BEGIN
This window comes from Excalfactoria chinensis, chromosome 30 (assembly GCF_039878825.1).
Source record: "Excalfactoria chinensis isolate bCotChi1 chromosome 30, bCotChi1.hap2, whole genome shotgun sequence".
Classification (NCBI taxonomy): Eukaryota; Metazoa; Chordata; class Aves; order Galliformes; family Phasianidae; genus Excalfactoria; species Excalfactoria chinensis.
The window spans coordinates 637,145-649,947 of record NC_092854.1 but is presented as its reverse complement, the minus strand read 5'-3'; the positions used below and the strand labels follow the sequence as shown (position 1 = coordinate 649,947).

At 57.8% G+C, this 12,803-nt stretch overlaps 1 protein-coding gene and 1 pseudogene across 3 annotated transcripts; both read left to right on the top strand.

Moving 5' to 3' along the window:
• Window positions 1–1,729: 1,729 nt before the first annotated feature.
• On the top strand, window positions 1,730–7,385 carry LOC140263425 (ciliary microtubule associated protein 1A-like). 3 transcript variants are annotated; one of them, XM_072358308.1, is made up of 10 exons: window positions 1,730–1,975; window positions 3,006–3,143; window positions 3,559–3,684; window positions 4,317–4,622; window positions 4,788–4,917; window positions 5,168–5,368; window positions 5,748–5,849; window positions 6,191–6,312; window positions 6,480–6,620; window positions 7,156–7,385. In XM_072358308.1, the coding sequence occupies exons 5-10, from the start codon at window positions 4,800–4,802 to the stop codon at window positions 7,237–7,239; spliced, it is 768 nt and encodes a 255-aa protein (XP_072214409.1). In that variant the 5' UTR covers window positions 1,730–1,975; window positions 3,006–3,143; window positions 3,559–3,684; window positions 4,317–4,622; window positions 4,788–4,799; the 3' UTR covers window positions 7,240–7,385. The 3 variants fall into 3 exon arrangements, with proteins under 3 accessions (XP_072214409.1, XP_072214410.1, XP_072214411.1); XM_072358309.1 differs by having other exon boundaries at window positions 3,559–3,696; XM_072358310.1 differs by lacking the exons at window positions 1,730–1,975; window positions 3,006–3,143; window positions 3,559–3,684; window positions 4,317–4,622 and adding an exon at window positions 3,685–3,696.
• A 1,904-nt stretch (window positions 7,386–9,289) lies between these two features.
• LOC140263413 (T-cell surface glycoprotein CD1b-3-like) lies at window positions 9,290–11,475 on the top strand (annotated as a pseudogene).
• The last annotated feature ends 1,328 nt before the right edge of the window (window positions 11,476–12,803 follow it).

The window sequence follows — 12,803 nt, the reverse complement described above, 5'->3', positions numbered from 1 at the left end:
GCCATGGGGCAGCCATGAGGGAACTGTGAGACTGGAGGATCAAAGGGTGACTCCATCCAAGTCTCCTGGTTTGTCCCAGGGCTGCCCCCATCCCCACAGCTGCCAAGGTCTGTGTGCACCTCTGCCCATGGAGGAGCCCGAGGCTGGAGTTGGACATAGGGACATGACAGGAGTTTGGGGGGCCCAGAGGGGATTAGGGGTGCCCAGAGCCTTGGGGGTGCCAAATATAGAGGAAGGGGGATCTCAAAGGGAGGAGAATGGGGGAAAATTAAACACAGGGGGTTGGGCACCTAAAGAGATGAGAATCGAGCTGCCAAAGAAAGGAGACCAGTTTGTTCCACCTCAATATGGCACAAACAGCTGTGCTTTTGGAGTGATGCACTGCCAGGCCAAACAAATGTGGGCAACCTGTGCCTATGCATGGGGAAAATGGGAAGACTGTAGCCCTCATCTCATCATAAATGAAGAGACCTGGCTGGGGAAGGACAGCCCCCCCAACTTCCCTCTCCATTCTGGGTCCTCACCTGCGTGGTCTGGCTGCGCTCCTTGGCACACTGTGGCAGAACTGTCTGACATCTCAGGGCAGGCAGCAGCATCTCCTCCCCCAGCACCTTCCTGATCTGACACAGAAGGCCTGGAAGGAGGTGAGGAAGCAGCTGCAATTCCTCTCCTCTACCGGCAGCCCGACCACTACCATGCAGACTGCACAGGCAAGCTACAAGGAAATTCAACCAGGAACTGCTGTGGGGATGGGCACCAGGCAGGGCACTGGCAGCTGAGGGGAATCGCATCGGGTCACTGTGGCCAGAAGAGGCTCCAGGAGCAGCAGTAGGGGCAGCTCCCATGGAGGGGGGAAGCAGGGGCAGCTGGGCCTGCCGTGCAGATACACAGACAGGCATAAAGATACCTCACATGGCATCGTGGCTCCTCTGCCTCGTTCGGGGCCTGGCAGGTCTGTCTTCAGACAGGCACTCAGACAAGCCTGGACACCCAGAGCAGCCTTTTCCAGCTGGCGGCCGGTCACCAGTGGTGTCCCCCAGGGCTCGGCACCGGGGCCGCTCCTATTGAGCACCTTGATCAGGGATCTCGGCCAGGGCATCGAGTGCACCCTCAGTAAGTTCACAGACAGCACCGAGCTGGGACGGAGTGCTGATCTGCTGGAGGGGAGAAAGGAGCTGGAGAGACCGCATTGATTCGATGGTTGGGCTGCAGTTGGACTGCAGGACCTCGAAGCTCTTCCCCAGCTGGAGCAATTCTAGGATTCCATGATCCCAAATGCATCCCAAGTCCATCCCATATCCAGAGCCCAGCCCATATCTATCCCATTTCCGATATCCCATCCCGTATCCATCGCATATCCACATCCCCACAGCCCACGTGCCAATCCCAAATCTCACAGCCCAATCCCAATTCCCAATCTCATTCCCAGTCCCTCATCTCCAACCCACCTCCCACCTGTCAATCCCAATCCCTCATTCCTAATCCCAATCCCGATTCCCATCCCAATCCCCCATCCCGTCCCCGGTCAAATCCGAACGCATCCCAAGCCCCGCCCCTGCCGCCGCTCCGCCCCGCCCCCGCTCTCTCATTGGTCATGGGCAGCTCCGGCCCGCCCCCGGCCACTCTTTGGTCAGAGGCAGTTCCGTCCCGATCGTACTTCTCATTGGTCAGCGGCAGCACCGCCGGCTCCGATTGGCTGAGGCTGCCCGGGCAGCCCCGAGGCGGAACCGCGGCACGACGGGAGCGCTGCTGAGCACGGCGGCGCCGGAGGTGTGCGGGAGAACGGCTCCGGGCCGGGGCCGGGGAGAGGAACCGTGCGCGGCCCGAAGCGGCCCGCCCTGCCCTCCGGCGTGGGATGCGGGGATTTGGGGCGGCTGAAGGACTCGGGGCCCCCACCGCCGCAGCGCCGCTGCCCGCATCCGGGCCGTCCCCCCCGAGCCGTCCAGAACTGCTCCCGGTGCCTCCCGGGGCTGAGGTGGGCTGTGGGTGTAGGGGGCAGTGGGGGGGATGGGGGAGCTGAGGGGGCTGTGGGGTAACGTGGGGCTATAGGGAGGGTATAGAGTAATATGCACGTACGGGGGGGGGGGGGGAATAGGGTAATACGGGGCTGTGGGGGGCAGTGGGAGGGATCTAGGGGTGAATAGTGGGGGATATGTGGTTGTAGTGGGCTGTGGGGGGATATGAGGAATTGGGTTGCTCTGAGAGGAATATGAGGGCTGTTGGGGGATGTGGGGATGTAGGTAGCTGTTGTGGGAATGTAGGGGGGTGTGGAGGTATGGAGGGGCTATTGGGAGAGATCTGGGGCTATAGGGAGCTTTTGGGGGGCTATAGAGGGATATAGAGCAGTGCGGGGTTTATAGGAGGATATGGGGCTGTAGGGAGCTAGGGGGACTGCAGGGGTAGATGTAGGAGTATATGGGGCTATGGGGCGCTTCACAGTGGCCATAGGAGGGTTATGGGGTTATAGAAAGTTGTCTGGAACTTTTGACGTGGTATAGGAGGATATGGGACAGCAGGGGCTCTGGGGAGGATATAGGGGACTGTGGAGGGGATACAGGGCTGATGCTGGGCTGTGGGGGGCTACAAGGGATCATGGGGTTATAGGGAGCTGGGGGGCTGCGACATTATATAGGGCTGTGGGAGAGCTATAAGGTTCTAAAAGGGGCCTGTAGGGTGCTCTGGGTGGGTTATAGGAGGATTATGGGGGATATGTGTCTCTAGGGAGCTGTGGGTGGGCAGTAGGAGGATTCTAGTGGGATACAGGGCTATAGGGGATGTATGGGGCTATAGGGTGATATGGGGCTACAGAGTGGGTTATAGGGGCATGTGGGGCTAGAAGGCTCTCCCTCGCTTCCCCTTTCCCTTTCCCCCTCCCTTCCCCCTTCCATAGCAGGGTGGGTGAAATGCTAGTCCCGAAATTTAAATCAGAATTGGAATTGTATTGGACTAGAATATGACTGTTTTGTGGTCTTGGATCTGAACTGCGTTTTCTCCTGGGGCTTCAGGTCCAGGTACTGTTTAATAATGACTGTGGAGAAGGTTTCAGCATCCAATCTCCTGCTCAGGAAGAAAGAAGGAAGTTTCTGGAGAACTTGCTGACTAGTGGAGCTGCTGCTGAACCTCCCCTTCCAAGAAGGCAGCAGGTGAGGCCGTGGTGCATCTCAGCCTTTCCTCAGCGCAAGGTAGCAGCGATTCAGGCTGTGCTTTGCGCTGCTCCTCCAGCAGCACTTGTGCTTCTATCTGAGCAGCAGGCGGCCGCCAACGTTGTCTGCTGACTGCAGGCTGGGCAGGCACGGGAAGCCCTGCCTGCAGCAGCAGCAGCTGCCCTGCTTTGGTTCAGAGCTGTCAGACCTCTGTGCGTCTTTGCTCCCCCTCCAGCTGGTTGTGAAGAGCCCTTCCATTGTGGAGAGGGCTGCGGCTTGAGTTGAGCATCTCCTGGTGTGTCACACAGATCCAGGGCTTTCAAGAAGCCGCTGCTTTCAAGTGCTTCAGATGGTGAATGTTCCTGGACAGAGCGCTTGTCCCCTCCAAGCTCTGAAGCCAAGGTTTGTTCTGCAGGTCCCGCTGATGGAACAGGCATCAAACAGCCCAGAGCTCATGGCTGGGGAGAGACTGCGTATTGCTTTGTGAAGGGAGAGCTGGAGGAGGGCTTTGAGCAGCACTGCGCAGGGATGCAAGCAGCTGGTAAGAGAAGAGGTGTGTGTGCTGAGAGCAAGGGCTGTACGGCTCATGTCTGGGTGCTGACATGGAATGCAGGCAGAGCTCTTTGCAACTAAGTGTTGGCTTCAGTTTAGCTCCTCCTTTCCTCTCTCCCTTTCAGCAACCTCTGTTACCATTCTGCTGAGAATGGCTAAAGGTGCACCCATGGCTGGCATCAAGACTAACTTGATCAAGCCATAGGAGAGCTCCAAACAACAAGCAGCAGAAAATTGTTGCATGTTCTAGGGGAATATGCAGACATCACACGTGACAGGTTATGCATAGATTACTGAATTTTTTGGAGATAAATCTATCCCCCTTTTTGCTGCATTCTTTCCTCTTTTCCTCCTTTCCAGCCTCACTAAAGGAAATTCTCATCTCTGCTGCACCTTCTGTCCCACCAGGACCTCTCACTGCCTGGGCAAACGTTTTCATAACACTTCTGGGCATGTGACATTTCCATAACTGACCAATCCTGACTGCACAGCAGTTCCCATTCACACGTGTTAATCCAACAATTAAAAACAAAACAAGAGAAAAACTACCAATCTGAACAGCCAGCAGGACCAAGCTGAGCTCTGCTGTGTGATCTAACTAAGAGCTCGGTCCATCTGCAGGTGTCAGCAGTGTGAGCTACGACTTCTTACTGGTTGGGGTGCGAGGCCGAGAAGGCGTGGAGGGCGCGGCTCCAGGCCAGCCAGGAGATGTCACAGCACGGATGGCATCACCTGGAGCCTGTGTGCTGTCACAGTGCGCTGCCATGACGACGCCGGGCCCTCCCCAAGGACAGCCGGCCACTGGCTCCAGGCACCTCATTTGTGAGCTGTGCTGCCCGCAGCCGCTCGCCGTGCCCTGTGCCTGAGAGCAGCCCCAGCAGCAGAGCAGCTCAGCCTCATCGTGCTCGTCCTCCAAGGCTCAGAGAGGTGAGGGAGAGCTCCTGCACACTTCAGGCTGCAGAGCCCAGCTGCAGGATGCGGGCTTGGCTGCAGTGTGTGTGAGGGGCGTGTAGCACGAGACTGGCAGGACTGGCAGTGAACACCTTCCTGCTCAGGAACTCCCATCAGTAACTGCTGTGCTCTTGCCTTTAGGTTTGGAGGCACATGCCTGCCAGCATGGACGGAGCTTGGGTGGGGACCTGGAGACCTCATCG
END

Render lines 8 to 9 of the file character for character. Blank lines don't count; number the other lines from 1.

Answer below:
• On the top strand, window positions 1,730–7,385 carry LOC140263425 (ciliary microtubule associated protein 1A-like). 3 transcript variants are annotated; one of them, XM_072358308.1, is made up of 10 exons: window positions 1,730–1,975; window positions 3,006–3,143; window positions 3,559–3,684; window positions 4,317–4,622; window positions 4,788–4,917; window positions 5,168–5,368; window positions 5,748–5,849; window positions 6,191–6,312; window positions 6,480–6,620; window positions 7,156–7,385. In XM_072358308.1, the coding sequence occupies exons 5-10, from the start codon at window positions 4,800–4,802 to the stop codon at window positions 7,237–7,239; spliced, it is 768 nt and encodes a 255-aa protein (XP_072214409.1). In that variant the 5' UTR covers window positions 1,730–1,975; window positions 3,006–3,143; window positions 3,559–3,684; window positions 4,317–4,622; window positions 4,788–4,799; the 3' UTR covers window positions 7,240–7,385. The 3 variants fall into 3 exon arrangements, with proteins under 3 accessions (XP_072214409.1, XP_072214410.1, XP_072214411.1); XM_072358309.1 differs by having other exon boundaries at window positions 3,559–3,696; XM_072358310.1 differs by lacking the exons at window positions 1,730–1,975; window positions 3,006–3,143; window positions 3,559–3,684; window positions 4,317–4,622 and adding an exon at window positions 3,685–3,696.
• A 1,904-nt stretch (window positions 7,386–9,289) lies between these two features.